Product Type: Ainsley Harriott Sauces / Soups
Newest Review: ... store the sachets in my teeny tiny desk drawer. Preparation instructions: + Empty the contents of one sachet into a cup or mug. + Add... more
Great For Dieters - They'll Put You Off Food Forever!
Ainsley Harriott Premium Cup a Soups
Member Name: missrarr
Ainsley Harriott Premium Cup a Soups
Advantages: Low calorie and not that expensive
Disadvantages: Looks disgusting, tastes disgusting, is an act of cruelty to carrots and presumably leeks too
Us women do some terrible things in the name of dieting. Crash diets, calorie counting, exercise fads, soup diets...just pick up any glossy magazine and you'll soon be bombarded by the insanity that is the celebrity-influenced world of image worries and diet obsession.
I'm no different. Unfortunately at the moment I am a walking embodiment of the theory that happiness - ie being in love - makes you fat. Having found Mr Rarr early this year, we have been forced to have a long-distance relationship ever since and only see one another at weekends. Both being of a foodie inclination, those weekends have seen some fantastic home cooking and meals out. The result being? After a decade of being a size 10, I have found myself buying size 12 jeans and having to admit that they actually do fit.
So! Action must be taken! With Mr Rarr able to move in later this week, my entire work / life schedule is going to change and we can't just spend all the time we have together enjoying food the way we have become accustomed to, as we'll soon both be the size of houses! So as well as working out some healthy recipes to try, I've also been looking to cut calories at work to help get my weight back to something like it was before.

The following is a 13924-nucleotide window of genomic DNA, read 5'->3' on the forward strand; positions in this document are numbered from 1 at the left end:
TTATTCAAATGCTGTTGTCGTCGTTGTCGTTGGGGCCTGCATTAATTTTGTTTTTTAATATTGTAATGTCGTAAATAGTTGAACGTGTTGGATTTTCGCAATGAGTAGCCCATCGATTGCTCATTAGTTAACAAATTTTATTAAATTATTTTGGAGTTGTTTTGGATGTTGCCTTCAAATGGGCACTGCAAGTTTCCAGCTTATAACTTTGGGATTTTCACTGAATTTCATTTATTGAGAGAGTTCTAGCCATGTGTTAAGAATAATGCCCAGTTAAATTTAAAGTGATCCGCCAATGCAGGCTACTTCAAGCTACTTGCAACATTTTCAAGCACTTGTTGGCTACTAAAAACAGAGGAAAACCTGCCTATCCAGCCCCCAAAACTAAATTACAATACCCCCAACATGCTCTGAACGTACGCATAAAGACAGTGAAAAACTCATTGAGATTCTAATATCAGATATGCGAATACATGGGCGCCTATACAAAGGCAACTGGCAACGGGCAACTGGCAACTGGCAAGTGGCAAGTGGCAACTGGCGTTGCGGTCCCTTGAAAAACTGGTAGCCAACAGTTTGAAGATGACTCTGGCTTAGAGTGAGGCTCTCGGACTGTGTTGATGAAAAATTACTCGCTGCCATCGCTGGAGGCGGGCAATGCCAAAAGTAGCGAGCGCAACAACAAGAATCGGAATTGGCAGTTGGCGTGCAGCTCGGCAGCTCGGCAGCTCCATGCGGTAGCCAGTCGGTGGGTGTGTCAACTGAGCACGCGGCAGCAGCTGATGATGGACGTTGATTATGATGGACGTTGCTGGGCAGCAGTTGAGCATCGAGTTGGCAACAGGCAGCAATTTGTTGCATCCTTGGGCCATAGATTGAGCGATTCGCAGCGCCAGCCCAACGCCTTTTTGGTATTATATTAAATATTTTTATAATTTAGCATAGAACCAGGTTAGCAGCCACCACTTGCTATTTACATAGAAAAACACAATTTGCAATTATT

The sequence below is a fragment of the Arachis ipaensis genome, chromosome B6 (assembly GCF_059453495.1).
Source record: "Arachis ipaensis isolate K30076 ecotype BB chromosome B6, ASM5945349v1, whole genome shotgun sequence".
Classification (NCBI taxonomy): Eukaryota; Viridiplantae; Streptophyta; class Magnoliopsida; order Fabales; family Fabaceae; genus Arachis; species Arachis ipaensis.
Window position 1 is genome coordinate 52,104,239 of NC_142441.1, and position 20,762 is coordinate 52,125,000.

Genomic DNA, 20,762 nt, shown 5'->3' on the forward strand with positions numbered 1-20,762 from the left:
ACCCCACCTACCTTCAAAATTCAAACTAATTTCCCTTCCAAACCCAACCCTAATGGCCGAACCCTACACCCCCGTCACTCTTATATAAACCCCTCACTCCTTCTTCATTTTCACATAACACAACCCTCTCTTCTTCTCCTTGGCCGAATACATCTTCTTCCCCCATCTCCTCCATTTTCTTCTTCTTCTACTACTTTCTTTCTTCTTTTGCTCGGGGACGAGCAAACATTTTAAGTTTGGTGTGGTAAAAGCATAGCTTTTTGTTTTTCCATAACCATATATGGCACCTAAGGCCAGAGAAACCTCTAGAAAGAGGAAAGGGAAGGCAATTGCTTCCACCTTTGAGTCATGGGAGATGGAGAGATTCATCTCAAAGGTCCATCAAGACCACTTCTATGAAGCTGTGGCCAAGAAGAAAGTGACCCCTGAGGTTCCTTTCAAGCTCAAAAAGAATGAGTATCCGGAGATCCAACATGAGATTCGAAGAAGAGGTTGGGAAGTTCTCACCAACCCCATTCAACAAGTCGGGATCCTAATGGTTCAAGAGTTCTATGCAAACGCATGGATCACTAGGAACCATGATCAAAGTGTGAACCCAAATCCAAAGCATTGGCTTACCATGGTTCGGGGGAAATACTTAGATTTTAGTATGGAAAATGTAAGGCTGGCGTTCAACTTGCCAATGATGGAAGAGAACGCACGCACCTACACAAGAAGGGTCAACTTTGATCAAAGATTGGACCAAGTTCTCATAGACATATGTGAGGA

Thus it was that a box of Ainsley Harriott's range of cup soups came into my life - and how most of it got jettisoned in the direction of the nearest sink soon after.
Gurning buffoon chef Ainsley Harriott has stuck his grinning mug and his name on this range of soups which are free from artificial flavours and colours and preservatives. Wahey, I hear the masses cry. What else?
Well you get four sachets which are like any other cup-style soup - you rip them open, pour the dubious powdery mix and sad, tortured lumps of what you think (or hope) are dried vegetables, sling hot water on it and stir. Then you try to banish from your mind memories of the last time you thought one of these products would make a low-calorie, diet-friendly sensory contribution to your life, brace yourself, and take a sip when all the ingredients have had a chat between themselves and arranged themselves in some sort of suspectly-coloured soupesque liquid.
I tried the Scottish Style Chicken & Leek, which came in a mostly black cardboard box with individual sachets inside. The box had the usual beaming face of the TV chef, although after trying this I think that advertising standards should have forced him to have the photograph replaced with one of his face immediately after tasting this soup. He wouldn't look so blimmin' happy then, I can assure you.
Apparently, the ingredients are thus: Water, Leek 5%], Glucose Syrup, Onion, Natural Flavourings, Potato Starch, Carrot, Chicken, Garlic, Parsley, Salt, Vegetable Oil, Yeast Extract, Colour Curcumin], Black Pepper, Milk Protein, Emulsifiers Dipotassium Phosphate, Trisodium Citrate.
These seem widely available for £1.15 although I notice tesco.com are trying to shift the becursed product by sticking it in a "Buy Two For £1.50" offer, which to me is proof of the theory that if something is too good to be true, it probably is.